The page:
Bridewell Precinct

Another in the series on historic churches in the City of London …

By the time of the Great Fire of London in 1666, there were over a hundred parish churches and other places of Christian worship within and immediately without the walls of  the City. To be precise, according to  Parish Clerks’ records, there were 97 churches within the walls of the City, and 16 without, making a total of 113. 

According to the antiquarian John Stow, writing in his “Survey of London” of 1598, “King Henry VIII. built … [in the area known as the Bridewell] … a stately and beautiful house of new, for the receipt of the Emperor Charles V., who, in the year of Christ 1522, was lodged himself at the Blackfriars [on the opposite, eastern, side of the River Fleet], … a gallery being made out of the house over the water [of the Fleet], … into the emperor’s lodging”.

Later, in 1529, Henry VIII again stayed in Bridewell Palace, as it had come to be known, and the Papal Legate, Cardinal Lorenzo Campeggio, in the Blackfriars. This was on the occasion of the Legatine Court in the Parliament Hall in the Blackfriars, convened to address the King’s “Great Matter”, his proposed annulment of his marriage to Catherine of Aragon (which would enable him to marry Anne Boleyn). The Court ruled out the proposal. The rest is history.

When Henry VIII died in 1547, the Palace passed to his son Edward VI, and when Edward died in 1553, he gave it to the Mayor, George Baron, “for the commonalty and citizens, to be a workhouse for the poor and idle persons of the city”, as Stow put it. According to “The London Encyclopaedia“, the former palace was also used “for the reception of vagrants and homeless children and for the punishment of petty offenders and disorderly women”. There are records, too, of a hospital in the precinct as well as the workhouse and prison building, and later of a school. And there would undoubtedly have been some form of place of worship. The Parish Clerks included “Bridewell Precinct” in their register of deaths (the “Bills of Mortality”).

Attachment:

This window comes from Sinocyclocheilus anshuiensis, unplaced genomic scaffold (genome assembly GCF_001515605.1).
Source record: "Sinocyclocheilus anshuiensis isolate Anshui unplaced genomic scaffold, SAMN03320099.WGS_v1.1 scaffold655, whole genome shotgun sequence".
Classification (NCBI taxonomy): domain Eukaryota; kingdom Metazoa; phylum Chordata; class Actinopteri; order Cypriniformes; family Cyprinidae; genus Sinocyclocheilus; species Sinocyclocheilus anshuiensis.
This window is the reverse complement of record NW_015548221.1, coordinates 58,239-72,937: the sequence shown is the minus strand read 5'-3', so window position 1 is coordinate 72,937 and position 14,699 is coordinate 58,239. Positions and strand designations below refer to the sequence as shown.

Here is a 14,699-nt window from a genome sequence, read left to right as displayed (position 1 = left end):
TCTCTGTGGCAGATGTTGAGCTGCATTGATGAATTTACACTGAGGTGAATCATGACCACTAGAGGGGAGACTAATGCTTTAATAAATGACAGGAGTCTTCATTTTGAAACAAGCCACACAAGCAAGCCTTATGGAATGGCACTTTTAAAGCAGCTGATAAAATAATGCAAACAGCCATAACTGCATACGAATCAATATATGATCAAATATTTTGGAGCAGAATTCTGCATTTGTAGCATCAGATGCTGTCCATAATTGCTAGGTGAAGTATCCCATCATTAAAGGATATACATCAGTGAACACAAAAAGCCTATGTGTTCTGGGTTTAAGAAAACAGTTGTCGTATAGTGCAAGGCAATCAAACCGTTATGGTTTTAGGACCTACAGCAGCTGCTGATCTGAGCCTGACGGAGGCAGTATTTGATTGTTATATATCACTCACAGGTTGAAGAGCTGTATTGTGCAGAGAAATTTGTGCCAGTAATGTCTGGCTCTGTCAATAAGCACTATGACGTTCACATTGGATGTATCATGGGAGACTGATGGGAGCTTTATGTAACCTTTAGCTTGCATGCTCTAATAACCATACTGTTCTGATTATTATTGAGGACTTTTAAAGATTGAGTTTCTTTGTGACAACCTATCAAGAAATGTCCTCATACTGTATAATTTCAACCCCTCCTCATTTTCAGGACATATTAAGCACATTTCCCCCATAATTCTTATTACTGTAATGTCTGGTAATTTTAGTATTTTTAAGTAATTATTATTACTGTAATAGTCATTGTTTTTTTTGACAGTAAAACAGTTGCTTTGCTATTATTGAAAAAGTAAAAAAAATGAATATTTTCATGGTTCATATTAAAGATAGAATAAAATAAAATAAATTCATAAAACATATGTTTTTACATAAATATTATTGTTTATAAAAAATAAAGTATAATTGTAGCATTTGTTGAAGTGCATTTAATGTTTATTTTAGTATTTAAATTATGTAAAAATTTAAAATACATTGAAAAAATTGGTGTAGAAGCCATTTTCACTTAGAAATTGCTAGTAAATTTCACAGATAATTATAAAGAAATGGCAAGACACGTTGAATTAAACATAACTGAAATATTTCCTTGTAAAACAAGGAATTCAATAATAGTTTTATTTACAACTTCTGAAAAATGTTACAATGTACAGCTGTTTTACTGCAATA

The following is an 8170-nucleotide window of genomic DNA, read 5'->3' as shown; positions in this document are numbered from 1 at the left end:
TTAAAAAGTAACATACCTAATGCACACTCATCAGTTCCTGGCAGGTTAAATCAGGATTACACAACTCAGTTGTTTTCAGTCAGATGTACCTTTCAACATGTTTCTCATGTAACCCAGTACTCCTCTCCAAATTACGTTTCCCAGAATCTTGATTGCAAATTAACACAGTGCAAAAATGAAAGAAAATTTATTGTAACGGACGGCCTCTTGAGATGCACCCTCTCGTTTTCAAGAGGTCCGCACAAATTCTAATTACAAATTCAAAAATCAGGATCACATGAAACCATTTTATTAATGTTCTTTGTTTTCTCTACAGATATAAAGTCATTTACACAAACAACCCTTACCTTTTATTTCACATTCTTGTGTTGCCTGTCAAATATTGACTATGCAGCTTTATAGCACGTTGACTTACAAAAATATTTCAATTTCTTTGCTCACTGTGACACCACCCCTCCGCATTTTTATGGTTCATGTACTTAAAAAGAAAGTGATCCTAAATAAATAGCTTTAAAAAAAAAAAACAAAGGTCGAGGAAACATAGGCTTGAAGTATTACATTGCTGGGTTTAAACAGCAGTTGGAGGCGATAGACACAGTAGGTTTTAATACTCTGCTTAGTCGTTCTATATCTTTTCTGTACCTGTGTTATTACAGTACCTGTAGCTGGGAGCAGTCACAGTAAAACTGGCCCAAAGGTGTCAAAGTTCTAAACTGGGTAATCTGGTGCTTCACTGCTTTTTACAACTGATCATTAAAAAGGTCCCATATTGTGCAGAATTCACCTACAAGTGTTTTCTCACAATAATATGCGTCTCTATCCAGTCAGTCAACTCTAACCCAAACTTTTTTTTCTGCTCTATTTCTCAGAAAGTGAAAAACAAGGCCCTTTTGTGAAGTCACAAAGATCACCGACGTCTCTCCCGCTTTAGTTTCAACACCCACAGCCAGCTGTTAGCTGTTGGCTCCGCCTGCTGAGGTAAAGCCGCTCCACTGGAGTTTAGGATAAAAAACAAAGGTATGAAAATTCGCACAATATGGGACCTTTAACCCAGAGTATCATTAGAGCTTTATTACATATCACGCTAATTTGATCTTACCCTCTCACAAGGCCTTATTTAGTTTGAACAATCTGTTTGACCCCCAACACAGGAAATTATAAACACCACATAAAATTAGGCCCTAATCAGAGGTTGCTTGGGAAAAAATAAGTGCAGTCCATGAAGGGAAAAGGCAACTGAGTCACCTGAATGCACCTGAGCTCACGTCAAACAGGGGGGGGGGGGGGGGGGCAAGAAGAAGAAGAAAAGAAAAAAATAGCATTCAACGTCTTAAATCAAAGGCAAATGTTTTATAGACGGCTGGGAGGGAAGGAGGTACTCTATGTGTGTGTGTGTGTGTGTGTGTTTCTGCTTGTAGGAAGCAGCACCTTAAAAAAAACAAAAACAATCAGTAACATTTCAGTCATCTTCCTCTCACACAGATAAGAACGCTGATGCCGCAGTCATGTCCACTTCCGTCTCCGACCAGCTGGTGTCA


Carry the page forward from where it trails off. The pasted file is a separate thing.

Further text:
The Bridewell Prison in 1720 (from John Strype’s revised edition of Stow’s “Survey … “)

The Bridewell was burned down in Great Fire of 1666, and subsequently rebuilt in 1667. It went on to be demolished between 1864-71. 

The new building on the old site of Bridewell Palace
Entrance to new building
Bust of Edward VI
Commemorative Plaque

The new building on the old site  bears  a commemorative plaque. 

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